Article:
Wild Turkey Population Trend
Mary Jo Casalena
Game Commission Wild Turkey Biologist
Eastern wild turkey populations across their range have recently been trending downward and Pennsylvania's wild turkey population is showing the same trend. There are several reasons for the decline: the natural leveling off of the populations following population restoration from trap and transfer, fluctuations due to annual nest success and poult survival, fall harvests, increasing predator populations, possible unknown factors from new/emerging diseases and changing environmental conditions. Our challenge as wildlife managers is to determine what the new sustainable population level should be given current and future socio-environmental conditions.
Our management strategy is to increase the population closer to the long-term average since restoration was completed in the early 2000s, approx. 220,000-230,000. We can most effectively manage turkey populations in two ways:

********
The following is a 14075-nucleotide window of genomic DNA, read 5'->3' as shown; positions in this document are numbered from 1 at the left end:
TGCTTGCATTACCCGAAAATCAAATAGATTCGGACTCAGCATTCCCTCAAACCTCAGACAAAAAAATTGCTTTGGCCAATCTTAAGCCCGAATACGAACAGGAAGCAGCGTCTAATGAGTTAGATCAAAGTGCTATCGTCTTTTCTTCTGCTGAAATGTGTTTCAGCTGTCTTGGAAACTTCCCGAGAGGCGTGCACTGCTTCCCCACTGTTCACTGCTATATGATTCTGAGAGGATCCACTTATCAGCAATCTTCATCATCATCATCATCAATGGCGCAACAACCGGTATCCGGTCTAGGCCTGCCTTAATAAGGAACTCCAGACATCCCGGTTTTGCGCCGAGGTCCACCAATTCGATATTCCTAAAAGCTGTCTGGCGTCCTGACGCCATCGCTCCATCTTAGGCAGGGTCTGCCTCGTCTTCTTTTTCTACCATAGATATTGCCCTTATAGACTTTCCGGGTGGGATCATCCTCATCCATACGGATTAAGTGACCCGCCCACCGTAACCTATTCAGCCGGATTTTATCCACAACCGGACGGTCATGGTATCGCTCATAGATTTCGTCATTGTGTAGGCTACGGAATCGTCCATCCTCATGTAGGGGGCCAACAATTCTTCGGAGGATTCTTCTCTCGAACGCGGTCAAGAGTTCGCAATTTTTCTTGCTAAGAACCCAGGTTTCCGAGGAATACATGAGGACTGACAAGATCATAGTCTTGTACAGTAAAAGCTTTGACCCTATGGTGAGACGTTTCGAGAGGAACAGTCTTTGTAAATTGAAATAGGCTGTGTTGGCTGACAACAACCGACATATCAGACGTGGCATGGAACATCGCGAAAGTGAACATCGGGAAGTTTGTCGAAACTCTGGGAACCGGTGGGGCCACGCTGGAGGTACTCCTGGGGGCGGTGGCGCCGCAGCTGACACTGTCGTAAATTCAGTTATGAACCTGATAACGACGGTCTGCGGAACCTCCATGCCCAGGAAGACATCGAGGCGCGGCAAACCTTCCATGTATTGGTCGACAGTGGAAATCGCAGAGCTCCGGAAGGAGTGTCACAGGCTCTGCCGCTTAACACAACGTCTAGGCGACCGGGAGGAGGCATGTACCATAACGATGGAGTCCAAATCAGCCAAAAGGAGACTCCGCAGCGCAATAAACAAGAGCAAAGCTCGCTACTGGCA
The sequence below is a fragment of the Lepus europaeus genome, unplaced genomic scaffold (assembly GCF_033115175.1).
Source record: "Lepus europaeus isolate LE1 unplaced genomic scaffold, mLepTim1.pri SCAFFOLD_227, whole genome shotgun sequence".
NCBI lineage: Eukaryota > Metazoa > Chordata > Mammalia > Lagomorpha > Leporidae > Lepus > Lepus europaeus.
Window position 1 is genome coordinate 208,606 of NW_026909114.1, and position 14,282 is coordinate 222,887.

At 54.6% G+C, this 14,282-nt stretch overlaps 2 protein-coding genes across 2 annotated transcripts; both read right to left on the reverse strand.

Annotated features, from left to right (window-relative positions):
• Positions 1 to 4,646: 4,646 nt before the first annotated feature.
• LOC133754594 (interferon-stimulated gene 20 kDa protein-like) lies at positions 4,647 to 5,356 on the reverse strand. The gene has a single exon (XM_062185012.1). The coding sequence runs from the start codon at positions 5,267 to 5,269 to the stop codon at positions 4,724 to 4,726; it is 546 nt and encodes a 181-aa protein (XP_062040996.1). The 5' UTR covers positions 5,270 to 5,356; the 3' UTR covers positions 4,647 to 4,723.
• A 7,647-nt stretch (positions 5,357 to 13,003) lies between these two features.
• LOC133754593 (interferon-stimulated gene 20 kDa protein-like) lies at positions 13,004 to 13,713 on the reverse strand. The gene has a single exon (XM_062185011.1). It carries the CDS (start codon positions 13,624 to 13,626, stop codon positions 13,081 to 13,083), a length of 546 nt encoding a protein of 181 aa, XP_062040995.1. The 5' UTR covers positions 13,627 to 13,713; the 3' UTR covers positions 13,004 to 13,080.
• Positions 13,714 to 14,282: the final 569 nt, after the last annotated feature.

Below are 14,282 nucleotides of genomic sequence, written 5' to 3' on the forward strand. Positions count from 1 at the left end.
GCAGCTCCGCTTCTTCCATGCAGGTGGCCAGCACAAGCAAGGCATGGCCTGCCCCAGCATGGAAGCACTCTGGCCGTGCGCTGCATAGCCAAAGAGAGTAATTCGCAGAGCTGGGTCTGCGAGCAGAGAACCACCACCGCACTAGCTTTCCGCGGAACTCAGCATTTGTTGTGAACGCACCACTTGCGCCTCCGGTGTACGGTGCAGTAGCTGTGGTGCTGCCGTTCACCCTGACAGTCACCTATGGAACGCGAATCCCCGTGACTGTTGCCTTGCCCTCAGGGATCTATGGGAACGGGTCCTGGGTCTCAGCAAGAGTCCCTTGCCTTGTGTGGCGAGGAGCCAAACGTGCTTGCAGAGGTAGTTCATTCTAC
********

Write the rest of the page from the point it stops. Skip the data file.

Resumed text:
- Improve turkey habitat for nesting and poult rearing. The more than 1.5 million acres of State Game Lands are managed specifically for wildlife. However, private landowners can help by maintaining high quality nesting and brood-rearing habitat.
- Our second, and more direct method, of managing turkey populations is through fall turkey hunting season length. Results of our hen turkey study demonstrated that fall hen harvest rates can be increased or decreased through 1-week adjustments to our fall season length. On average 60 percent of the fall harvest are hens, so minor adjustments to the fall season length can increase/decrease female survival.